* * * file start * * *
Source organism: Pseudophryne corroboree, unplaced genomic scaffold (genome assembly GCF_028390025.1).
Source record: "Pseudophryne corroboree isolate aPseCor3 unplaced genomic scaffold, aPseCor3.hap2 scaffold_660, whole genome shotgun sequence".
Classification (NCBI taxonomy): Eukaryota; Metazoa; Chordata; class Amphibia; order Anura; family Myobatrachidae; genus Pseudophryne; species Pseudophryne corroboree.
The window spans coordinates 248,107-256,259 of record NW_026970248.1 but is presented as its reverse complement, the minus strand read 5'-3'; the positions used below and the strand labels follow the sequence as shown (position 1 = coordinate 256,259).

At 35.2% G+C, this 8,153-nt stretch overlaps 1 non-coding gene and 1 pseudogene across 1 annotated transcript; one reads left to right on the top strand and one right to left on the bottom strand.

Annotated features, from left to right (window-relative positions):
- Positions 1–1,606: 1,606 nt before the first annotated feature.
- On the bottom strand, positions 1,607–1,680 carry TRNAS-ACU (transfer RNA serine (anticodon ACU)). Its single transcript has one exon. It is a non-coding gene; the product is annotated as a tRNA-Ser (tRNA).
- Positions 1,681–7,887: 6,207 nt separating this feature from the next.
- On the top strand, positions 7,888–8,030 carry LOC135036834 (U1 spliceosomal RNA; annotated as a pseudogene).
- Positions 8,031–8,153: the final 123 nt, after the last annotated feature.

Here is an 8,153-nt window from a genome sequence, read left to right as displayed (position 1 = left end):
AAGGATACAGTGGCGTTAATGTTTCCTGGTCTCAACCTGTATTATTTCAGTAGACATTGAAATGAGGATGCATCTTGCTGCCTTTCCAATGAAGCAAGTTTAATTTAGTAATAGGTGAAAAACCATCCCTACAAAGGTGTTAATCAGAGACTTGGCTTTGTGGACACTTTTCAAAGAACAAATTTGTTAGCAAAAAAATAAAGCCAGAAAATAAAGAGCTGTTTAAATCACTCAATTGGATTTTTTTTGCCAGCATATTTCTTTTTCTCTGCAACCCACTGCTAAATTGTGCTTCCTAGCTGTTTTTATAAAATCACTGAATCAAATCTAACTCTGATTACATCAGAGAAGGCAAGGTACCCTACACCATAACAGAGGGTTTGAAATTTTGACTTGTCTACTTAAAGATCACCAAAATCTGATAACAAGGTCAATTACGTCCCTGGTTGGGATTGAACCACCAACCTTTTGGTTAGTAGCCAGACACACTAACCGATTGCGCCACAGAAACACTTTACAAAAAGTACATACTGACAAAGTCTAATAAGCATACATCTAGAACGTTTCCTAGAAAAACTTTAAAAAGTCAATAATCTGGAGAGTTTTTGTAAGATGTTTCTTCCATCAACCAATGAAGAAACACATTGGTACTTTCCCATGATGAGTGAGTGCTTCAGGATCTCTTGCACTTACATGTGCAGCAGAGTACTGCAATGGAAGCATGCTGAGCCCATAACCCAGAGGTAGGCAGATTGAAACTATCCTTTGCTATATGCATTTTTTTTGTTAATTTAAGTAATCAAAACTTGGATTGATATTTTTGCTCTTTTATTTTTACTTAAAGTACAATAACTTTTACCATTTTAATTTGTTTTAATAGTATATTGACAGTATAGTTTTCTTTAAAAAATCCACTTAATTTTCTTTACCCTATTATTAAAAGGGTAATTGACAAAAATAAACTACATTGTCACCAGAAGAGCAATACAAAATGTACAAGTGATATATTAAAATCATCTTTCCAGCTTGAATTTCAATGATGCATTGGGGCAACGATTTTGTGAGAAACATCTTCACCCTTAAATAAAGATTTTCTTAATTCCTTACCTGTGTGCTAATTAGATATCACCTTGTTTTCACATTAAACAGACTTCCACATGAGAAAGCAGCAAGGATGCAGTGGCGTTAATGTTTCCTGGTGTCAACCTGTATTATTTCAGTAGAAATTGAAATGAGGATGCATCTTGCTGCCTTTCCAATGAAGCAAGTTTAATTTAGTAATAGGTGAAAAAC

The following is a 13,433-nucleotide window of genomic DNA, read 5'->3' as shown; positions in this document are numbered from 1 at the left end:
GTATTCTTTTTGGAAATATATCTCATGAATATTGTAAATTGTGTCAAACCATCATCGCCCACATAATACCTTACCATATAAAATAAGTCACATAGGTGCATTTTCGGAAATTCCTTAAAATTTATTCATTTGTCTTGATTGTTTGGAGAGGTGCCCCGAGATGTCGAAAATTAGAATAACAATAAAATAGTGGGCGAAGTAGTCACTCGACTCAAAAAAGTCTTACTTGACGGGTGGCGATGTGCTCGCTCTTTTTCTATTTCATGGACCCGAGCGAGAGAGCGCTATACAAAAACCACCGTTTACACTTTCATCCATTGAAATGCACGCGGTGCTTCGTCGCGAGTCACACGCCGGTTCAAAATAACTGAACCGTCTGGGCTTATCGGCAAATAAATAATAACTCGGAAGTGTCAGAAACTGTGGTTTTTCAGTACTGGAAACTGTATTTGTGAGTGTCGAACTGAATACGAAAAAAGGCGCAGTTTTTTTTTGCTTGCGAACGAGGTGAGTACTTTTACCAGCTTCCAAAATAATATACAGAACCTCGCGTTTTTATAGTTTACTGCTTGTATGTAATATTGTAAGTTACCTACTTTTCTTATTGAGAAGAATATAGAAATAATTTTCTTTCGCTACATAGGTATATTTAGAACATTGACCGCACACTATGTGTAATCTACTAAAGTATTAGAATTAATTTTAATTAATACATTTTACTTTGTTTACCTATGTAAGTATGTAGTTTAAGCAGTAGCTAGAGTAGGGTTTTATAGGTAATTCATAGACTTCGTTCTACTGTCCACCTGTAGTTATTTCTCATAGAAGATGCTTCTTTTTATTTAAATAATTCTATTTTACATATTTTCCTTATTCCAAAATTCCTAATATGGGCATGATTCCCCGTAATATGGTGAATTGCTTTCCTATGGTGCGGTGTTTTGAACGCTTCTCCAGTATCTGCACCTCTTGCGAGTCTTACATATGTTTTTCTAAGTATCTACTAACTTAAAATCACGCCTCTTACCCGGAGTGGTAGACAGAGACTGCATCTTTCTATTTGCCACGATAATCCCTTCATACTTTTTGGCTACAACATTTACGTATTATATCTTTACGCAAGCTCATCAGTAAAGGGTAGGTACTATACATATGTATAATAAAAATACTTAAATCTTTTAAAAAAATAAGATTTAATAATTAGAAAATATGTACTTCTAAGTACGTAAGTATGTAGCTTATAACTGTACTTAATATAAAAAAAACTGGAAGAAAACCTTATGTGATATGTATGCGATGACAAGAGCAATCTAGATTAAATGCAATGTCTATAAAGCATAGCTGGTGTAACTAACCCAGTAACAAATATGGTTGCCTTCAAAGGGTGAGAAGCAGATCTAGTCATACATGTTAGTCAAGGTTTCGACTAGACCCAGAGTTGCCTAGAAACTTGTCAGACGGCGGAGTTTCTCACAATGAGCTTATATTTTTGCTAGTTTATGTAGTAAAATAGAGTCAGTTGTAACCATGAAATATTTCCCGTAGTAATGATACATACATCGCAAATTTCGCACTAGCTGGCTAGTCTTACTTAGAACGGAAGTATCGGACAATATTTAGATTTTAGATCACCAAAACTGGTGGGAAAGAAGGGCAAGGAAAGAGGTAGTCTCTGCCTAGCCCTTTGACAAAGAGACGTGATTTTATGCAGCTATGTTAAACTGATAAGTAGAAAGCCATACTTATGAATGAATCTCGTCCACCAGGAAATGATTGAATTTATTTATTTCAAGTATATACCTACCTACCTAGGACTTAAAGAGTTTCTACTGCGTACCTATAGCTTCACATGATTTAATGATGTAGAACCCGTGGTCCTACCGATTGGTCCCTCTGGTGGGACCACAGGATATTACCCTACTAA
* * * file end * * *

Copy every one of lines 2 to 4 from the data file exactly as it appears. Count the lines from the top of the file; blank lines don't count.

Source record: "Pseudophryne corroboree isolate aPseCor3 unplaced genomic scaffold, aPseCor3.hap2 scaffold_660, whole genome shotgun sequence".
Classification (NCBI taxonomy): Eukaryota; Metazoa; Chordata; class Amphibia; order Anura; family Myobatrachidae; genus Pseudophryne; species Pseudophryne corroboree.
The window spans coordinates 248,107-256,259 of record NW_026970248.1 but is presented as its reverse complement, the minus strand read 5'-3'; the positions used below and the strand labels follow the sequence as shown (position 1 = coordinate 256,259).